Blue – relates to loyalty, trust, reliability, responsibility, conservatism, caring, contemplation, peaceful, depressed, passive, superstitious, predictable, aloof and frigid. It also promotes healing and safeguarding from evil in a lot of cultures.

Purple – relates to individual, creative and inventive, psychic and intuitive, humanitarian, mystery, fantasy, royalty, cynicism, arrogance, fraudulence.  Purple has traditionally been associated with royalty and with that wealth. In Brazil and Thailand, purple is associated with mourning and honouring the dead. 

Pink – relates to romantic love, compassion and understanding, nurturing, romance, warmth, hope, calming, sweetness, naiveté, femininity, physically weak, over-emotional, over-cautious.

Brown – represents the down-to-earth, wholesome, practical, approachable, friendly, stable, structured, supportive, comforting, reliable, protective, dull, boring, frugal, materialistic, lack of humor, lack of sophistication, predictable and cheap.

Black – relates to comfort, strong, contained, formal, sophisticated, seductive, mysterious, pessimistic, secretive and withholding, conservative, serious and powerful. It represents masculinity in some African cultures and represents rebirth and mourning in the middle east.

White – represents innocence, purity, cleanliness, equality, complete, simplicity, immaculate, self-sufficient, pristine, terile, stark, fastidious, empty, isolated, cautious, plain, distant and unimaginative. Western cultures the colour white symbolizes purity,  peace, and cleanliness. But in Asian cultures, such as China and Korea, white represents death, mourning, and bad luck, and is traditionally worn at funerals.

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Let’s move onto the basic colour schematics. These aren’t necessarily all the colour schematics there are, just the most frequently used ones with examples.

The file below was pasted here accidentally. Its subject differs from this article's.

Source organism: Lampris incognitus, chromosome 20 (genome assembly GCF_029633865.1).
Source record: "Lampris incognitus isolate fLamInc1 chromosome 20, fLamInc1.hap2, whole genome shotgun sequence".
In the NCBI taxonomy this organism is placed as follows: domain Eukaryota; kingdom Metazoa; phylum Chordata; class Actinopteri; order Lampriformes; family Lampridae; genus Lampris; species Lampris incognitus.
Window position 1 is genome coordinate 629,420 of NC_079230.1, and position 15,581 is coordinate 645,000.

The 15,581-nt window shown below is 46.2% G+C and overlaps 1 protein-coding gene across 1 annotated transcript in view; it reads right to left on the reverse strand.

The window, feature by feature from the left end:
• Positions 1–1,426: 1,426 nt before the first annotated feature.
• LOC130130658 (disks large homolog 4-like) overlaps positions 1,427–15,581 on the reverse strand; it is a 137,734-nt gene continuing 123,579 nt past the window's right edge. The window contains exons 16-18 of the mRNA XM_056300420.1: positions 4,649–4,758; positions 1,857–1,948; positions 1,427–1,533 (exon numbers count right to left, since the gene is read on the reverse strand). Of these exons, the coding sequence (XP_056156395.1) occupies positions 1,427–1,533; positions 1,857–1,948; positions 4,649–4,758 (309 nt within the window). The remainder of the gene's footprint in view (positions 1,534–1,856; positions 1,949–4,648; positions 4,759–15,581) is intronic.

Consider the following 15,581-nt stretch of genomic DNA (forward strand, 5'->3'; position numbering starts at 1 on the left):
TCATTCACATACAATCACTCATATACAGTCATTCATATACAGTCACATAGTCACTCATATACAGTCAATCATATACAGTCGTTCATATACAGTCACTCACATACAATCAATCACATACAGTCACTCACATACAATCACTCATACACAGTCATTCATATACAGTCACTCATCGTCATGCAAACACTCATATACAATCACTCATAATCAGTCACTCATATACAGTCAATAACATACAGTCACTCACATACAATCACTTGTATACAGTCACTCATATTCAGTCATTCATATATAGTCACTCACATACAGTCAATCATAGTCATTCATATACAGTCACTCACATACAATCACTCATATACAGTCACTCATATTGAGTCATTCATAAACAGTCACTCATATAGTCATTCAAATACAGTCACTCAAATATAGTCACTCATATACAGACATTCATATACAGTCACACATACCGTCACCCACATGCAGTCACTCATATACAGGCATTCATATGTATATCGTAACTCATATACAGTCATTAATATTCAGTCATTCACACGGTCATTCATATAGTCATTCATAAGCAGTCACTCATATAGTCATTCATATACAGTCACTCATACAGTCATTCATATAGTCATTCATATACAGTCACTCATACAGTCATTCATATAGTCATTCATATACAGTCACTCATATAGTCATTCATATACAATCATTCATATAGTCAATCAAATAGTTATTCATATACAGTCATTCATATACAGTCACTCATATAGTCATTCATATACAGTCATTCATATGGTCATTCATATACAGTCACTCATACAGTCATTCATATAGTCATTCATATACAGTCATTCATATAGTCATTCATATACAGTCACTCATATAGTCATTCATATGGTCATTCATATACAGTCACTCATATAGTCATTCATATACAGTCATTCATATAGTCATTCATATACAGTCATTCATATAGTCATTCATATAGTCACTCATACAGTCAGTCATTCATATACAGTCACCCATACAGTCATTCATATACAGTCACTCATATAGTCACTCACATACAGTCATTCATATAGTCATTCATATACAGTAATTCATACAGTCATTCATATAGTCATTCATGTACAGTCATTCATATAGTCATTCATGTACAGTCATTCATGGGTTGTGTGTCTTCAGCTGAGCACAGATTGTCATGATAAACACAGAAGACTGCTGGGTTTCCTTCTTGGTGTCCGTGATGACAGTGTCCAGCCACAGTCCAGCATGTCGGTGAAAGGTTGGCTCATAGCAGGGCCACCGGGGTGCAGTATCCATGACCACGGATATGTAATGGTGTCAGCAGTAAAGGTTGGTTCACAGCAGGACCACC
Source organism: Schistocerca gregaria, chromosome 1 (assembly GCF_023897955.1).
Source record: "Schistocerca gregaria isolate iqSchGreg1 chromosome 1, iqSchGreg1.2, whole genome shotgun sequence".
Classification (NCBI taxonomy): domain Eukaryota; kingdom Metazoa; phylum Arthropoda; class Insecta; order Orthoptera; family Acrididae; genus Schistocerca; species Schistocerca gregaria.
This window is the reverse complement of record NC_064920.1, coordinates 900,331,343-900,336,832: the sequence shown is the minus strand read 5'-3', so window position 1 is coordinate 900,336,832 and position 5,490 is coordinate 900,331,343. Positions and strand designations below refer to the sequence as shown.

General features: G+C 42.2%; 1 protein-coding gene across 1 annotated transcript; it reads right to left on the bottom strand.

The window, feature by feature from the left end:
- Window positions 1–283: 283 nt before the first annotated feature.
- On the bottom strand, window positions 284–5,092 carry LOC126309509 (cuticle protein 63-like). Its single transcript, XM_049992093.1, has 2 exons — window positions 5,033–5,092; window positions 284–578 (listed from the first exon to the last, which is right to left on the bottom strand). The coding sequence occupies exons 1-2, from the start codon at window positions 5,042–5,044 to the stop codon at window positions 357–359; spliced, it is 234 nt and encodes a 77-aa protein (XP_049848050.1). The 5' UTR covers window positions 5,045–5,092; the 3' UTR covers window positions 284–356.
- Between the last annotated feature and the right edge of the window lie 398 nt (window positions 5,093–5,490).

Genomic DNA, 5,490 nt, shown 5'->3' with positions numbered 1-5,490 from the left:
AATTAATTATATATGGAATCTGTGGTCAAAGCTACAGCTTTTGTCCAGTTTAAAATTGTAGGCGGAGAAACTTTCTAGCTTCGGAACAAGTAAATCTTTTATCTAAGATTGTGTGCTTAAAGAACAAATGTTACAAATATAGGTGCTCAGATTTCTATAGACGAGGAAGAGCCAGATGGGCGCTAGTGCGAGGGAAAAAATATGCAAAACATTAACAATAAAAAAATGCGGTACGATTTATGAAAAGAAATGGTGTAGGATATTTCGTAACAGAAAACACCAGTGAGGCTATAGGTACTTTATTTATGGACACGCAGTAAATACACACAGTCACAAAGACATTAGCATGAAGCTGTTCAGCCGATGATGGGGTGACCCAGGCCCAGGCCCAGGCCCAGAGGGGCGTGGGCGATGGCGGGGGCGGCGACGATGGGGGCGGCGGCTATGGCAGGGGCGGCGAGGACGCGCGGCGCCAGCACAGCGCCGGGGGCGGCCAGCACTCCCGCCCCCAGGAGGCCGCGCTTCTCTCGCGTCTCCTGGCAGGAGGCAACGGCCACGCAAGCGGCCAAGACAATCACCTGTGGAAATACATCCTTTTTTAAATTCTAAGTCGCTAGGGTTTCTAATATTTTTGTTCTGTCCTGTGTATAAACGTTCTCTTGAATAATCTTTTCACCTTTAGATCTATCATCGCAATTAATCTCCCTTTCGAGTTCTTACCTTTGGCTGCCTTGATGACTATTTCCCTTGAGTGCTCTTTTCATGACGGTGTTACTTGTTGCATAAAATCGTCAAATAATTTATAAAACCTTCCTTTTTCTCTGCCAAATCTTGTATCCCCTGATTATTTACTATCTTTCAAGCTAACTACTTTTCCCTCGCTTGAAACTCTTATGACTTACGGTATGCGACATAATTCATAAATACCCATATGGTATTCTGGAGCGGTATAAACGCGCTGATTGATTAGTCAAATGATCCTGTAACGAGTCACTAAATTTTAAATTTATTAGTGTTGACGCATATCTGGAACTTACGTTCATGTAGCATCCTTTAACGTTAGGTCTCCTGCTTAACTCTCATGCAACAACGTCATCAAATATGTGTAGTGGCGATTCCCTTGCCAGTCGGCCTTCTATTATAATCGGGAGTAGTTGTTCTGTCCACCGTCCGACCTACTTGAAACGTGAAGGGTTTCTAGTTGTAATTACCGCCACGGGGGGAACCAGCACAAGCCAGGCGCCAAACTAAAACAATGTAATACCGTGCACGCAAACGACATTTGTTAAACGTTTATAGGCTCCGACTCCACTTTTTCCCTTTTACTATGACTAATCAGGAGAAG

Monochromatic

One colour on the wheel with multiple shade gradients from dark to light.

Screenshot 2019-02-09 at 16.23.43

 

Primary

The primary colours: yellow, blue and red.

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Secondary

The secondary colours: green, purple and orange.

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Complementary

Directly opposite each other on the colour wheel. Red and Green, Blue and Orange, Yellow and Purple.

Screenshot 2019-02-09 at 16.26.42

Achromatic

No saturation just shades.

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Analogous

Any three hues next to each other on the colour wheel.

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References/further reading:

Research on psychology and colour theory:
https://www.colorcom.com/research/why-color-matters

Useful colour scheme tool:
https://color.adobe.com/create/color-wheel/

How Perfectionism caused my OCD

I know I haven’t been an active blogger recently and there has been a big reason why. And I am going to share it, as I feel like it’s something other people have faced or are facing. This has been one of the hardest posts I have written and rewritten; please be nice and sorry for my absence!

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Perfectionism.

The ability to not accept a standard less than perfection.

A personality trait that is often characterized by a person’s strive for flawlessness. Along with the setting of high performance standards and often accompanied by highly critical self-evaluations.

The ultimate problem with perfection is that no matter how hard you try, 9 times out of 10 It is completely unobtainable. True, you can be the best at something, but that does not equate to perfection. So, having any issue with perfectionism ultimately creates the paradox of striving to be perfect but in doing so you become imperfect.

I was diagnosed with Perfectionism and OCD in my final year of university. At first, I did not take it that seriously; until I developed anxiety like symptoms and subsequently developed habits to try and counter them.